Perceptions

At the moment I am researching a 1995 car, a model still around in considerable numbers today. It doesn’t seem all that antique to me. But does it seem ancient to others?

1995 Nissan Primera: www.picautos.com
1995 Nissan Primera: http://www.picautos.com

Here is another 1995 car, the Nissan Primera (above). This object still looks fresh and not especially antediluvian. Yet it’s 20 years old now which is a fair amount of time by anyone’s standards. In 1995, in contrast, a 1975 car (below), the few still around, looked extremely old and, moreover, tired. I am curious to know if readers have the same impression: that a 1995 car today doesn’t seem old but in 1995 a 1975 car did. Very much so.

1975 Renault 20 TL: www.favcars.com
1975 Renault 20 TL: http://www.favcars.com

While we are on the subject of shutlines this month, you can look objectively at the Nissan and note the various features which date it. The shutlines are very neat and dominate the graphics: the way the car had to be put together organised the way the graphics are handled, specifically the horizontal junction from bumper to body. The rake angles are steeper than is acceptable today. And of course, the sculpting of the car is very plain (admittedly this was an exceptionally plain car in its time).

That said, the car isn’t screaming that it’s as current as typewriters and landlines. The 1986 Opel Senator I tested felt clearly different from the cars I am driving now. However, the 1995 car I get to drive often and which I will be writing about feels as fresh as a daisy and is very robust.

One answer to this question is that it depends on your age. If you ask this question to a 20 year old I expect they will say the Nissan will look mysteriously aged as it is a product of a time before they can remember much. This was perhaps the case for the Renault I might have viewed in 1995. Or was it? Is it that cars from the 1990s were sufficiently well made and refined that they aged less quickly than cars from two decades before that? Seventies cars didn’t hold up that well and any survivor in the 1990s was an interesting fluke.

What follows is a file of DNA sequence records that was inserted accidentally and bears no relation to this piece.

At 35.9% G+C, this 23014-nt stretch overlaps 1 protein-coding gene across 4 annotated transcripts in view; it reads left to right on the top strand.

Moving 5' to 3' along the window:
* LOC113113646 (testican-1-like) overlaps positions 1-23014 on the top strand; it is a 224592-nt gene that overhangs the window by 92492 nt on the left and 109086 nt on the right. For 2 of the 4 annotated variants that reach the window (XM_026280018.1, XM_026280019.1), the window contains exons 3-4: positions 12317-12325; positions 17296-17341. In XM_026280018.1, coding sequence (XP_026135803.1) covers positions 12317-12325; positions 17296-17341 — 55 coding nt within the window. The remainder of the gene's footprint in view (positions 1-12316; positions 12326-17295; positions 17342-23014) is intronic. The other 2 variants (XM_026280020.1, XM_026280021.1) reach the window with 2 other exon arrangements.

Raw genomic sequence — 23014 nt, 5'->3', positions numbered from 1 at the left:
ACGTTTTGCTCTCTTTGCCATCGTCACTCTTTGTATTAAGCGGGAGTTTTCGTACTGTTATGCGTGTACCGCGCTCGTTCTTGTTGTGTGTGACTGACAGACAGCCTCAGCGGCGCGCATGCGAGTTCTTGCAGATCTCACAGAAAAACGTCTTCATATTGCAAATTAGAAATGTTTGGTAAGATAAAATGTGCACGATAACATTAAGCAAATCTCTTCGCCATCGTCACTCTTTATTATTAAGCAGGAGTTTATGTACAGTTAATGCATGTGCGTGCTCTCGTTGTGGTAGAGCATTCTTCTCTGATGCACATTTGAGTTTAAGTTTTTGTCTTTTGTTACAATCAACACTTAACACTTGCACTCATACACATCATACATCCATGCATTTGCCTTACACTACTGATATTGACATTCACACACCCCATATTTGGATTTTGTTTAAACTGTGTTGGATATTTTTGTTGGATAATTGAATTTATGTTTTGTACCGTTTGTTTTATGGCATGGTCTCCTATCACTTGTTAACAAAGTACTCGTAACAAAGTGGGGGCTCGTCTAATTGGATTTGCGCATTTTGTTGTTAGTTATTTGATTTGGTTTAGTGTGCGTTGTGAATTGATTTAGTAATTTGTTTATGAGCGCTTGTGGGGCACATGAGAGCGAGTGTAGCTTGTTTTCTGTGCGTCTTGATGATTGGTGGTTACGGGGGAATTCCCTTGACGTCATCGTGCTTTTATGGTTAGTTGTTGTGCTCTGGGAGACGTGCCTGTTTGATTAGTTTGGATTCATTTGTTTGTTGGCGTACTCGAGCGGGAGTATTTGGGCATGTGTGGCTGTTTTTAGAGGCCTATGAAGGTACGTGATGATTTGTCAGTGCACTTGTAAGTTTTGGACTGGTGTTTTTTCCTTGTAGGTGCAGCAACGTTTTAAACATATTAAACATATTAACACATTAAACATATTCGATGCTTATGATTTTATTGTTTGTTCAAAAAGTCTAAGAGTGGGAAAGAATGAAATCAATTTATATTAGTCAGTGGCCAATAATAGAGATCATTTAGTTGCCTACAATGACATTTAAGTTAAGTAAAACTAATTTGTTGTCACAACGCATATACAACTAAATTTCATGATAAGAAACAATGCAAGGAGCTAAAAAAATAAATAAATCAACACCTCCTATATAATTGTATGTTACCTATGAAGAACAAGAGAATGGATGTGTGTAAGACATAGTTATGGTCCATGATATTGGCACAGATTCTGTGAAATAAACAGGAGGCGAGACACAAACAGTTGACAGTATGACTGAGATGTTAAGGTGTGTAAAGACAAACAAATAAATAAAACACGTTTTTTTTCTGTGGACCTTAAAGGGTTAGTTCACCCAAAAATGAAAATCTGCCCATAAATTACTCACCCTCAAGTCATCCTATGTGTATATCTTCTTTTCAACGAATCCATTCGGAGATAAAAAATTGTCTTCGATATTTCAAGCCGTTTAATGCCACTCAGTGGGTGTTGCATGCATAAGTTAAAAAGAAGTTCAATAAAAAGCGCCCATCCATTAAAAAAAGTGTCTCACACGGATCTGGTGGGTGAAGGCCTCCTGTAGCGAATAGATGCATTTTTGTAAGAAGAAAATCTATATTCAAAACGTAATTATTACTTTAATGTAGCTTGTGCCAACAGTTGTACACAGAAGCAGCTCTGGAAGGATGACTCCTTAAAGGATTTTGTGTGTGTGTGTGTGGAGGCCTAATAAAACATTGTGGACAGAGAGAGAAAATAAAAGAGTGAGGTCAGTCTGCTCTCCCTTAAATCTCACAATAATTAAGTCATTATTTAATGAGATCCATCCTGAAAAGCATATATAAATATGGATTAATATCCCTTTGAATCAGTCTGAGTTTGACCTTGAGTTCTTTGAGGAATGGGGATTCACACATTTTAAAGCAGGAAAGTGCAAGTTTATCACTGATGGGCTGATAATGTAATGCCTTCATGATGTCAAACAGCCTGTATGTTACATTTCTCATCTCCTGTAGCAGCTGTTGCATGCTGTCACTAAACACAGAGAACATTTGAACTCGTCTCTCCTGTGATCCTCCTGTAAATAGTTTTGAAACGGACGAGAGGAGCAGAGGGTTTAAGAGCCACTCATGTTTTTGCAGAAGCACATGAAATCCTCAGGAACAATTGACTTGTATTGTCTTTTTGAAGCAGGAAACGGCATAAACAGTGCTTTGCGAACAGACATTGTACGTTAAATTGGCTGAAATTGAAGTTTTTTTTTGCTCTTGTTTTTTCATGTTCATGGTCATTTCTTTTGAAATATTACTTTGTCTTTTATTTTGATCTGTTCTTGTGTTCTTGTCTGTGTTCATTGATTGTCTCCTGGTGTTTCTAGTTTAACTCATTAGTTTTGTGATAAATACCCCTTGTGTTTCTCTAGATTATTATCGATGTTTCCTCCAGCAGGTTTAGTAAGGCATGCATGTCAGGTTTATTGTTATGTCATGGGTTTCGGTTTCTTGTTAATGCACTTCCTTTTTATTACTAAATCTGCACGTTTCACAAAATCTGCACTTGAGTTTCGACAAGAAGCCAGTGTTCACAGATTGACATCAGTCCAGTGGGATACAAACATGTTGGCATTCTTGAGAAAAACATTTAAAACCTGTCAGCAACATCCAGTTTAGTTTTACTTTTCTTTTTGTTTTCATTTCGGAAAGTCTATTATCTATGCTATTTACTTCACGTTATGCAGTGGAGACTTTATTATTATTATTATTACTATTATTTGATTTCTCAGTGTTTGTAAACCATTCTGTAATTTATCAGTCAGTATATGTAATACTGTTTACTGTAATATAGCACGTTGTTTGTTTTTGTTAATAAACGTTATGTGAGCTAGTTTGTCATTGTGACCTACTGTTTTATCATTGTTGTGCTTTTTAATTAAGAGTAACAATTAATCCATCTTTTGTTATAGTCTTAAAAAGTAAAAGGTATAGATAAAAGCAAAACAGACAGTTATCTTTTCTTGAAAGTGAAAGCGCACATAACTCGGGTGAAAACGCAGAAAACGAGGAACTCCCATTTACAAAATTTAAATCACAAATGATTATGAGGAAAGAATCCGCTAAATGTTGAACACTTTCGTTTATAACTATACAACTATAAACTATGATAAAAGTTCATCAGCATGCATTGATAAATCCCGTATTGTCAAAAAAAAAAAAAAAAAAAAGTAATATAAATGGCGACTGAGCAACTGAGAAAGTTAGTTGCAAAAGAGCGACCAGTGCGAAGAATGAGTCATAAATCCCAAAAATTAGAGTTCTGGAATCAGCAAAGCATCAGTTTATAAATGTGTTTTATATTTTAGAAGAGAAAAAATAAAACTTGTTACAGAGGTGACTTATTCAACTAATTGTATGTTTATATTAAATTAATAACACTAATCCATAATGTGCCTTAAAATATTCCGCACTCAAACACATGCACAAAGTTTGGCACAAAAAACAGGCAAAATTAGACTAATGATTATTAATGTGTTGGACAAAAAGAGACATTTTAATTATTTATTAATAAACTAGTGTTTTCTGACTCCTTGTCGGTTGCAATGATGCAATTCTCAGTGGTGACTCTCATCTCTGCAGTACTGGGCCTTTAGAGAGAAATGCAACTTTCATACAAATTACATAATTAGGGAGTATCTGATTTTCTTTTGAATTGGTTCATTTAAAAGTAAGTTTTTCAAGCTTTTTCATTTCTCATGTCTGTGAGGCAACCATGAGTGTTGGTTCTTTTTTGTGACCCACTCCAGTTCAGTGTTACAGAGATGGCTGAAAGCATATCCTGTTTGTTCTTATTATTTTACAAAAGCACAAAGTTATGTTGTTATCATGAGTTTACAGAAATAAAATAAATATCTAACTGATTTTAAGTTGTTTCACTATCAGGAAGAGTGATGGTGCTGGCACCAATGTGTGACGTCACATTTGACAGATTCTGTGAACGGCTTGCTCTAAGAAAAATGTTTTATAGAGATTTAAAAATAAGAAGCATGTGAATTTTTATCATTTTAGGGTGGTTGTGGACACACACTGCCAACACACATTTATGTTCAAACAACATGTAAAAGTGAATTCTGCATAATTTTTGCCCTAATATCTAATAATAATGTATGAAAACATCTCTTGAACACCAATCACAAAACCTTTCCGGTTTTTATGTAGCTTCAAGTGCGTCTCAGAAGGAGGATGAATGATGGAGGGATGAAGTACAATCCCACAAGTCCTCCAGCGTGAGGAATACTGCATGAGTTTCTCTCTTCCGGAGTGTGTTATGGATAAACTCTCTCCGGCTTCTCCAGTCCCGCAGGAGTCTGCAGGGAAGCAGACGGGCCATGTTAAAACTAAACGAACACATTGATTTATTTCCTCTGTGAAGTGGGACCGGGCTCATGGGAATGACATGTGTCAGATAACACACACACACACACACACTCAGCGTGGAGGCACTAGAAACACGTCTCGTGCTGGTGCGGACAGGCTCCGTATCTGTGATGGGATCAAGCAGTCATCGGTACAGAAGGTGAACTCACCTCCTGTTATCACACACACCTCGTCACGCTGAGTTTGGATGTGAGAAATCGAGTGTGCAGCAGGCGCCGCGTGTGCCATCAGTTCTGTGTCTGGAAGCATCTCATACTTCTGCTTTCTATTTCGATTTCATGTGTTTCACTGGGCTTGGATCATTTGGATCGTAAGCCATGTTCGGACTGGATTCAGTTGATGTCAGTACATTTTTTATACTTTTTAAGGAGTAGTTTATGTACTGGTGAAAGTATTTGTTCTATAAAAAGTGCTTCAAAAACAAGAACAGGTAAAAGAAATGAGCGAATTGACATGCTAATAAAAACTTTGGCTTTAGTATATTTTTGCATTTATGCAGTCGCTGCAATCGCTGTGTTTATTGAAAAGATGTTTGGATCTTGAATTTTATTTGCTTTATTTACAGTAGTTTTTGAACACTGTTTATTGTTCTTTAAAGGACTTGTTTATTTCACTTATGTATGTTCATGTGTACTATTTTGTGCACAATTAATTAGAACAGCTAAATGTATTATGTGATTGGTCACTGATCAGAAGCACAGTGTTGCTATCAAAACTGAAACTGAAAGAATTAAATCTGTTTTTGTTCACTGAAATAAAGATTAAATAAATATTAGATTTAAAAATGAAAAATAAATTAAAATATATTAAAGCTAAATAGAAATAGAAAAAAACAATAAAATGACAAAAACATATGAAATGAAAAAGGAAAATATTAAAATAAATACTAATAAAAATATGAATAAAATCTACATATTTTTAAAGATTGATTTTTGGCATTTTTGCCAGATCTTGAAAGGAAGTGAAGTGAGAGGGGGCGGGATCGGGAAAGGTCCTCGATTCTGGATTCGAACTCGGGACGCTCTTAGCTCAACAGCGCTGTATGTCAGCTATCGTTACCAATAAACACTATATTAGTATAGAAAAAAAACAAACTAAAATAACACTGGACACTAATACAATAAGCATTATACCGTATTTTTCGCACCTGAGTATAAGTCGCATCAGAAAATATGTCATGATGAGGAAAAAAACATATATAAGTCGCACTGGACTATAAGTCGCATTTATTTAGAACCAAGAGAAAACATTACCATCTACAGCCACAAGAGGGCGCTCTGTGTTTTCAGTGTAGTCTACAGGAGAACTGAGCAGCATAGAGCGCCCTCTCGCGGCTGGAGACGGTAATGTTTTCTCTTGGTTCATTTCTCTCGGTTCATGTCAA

I’d be interested to hear from readers how old they think a car has to be to look ancient. And how old do they think a car has to be before others are sure to think it is ancient. Are these numbers the same? I am not talking here about a car that is viewed as being out of date because it’s seven years old and discontinued. Some people are quite fascist about cars’ ages and insist that anything older than three is an embarrassment. Rather, it’s about the perception of antiquity, of otherness, that a 1950s car certainly has and which a vehicle like a CX, 604 and Mercedes 230E has. The 1995 cars are old but do they seem old enough to make you feel they are classics?

Author: richard herriott

I like anchovies. I dislike post-war town planning.

7 thoughts on “Perceptions”

  1. Back in 1995, that Nissan already looked old to me. I guess one could call it timeless for that reason?
    Whereas in 1983, that R20 still looked fresh and modern to my 10yr old eyes, more so than what e.g. Peugeot was offering at the time.

    1. Hmm. That´s an interesting counter example. The Renault´s I saw were physically aged and seemed to have a dated design. The Primeras around might not seem “modern” but then again they look quite unweathered and not markedly passe.